18:19 wwmorgan: Lau_of_DK: this chart may be old but it should be accurate: http://clojure.googlegroups.com/web/chart.png?gda=0kdaHzsAAABoLitVpBTEcNIQc_NHg39SwaZsbT3VqBTlVOBvdHb7yiuq-FEWrXmgYiTWWcOQKecGRdr3QrylPkw2aRbXD_gF

18:19 AWizzArd: H4ns: well okay, when you present it like this then I agree that evil is maybe not the right word.

18:20 wwmorgan: IObjs include vars, symbols, and clojure collections

19:03 gnuvince_: I am using HTMLParser to extract information from a web page. HTMLParser does not allow filtering the value of an attribute with a regular expression, so I need to use their visitor pattern method. The .visitAllNodesWith method returns void. How can I accumulate the tags I'm interested in into a collection? I'm using a proxy object for the method call: (proxy [NodeVisitor] [] (visitTag [tag] (what goes here?)))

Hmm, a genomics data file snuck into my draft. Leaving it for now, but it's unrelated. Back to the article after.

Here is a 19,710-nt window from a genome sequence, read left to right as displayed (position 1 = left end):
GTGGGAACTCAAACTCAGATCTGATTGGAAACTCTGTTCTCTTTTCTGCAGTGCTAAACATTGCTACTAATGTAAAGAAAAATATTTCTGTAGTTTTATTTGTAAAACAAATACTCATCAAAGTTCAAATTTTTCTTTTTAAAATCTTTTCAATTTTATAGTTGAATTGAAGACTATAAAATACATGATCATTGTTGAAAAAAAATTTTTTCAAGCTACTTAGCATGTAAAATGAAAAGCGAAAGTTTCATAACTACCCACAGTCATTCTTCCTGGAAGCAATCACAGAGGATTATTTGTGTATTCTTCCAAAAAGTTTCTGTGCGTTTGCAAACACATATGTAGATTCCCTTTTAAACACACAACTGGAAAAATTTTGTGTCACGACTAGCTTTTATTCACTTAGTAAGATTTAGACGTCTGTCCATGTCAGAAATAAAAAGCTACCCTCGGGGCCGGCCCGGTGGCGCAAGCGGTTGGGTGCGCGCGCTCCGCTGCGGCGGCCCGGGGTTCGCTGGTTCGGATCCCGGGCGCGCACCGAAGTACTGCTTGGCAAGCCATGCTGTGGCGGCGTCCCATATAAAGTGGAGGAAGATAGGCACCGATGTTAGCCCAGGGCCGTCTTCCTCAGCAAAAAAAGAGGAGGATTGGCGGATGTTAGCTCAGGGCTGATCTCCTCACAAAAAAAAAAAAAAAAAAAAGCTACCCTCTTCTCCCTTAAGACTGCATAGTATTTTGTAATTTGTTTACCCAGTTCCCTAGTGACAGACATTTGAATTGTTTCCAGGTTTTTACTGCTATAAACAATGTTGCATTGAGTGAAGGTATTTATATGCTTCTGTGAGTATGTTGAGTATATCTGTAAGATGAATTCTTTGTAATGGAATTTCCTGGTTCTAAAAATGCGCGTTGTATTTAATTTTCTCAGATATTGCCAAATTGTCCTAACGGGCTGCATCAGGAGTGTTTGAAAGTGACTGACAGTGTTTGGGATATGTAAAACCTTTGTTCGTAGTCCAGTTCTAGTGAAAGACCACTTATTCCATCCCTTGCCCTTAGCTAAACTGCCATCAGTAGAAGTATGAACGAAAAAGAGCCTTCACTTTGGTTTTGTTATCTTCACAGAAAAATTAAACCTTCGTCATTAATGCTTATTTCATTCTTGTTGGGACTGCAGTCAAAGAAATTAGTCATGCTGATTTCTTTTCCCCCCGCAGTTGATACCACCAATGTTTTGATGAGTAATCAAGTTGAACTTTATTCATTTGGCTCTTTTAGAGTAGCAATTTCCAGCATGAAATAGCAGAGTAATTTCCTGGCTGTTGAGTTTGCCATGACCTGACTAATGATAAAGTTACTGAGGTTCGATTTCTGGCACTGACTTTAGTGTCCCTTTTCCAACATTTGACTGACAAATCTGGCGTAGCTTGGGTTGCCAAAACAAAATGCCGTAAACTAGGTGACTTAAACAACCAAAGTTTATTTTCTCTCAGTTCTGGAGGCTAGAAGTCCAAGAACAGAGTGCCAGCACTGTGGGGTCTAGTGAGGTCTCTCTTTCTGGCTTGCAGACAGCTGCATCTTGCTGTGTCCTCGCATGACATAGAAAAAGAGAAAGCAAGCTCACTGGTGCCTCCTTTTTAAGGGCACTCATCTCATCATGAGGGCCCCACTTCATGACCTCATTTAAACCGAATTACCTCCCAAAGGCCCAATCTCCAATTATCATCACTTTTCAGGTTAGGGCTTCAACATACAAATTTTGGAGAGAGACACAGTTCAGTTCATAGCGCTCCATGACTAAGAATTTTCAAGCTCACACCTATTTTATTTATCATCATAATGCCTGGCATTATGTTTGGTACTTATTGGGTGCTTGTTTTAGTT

19:05 Global ref?

19:06 Chouser: well, since it's all happening in a single thread (presumably) you could use (binding ...) and (set! ...)

19:07 have you considered tagsoup and zip-filter? That's how I've done web-page scraping.

19:07 gnuvince_: I looked at TagSoup.

19:07 Didn't like it.

19:07 There's no documentation on the website.

19:08 Chouser: ok. It worked well for me because I could plug it into the clojure.xml parser and then use zip-filter on it.

19:08 gnuvince_: HTMLParser seems closer to what I want to do anyway.

19:09 Chouser: ok

19:09 gnuvince_: How is binding different from let?

19:10 Chouser: binding is dynamic rather than lexical

19:10 gnuvince_: ah

19:10 this should be mentioned in the documentation stirng.

19:10 string

19:10 Chouser: heh, yeah, perhaps. :-)

19:12 gnuvince_: I'm unsure how to use binding...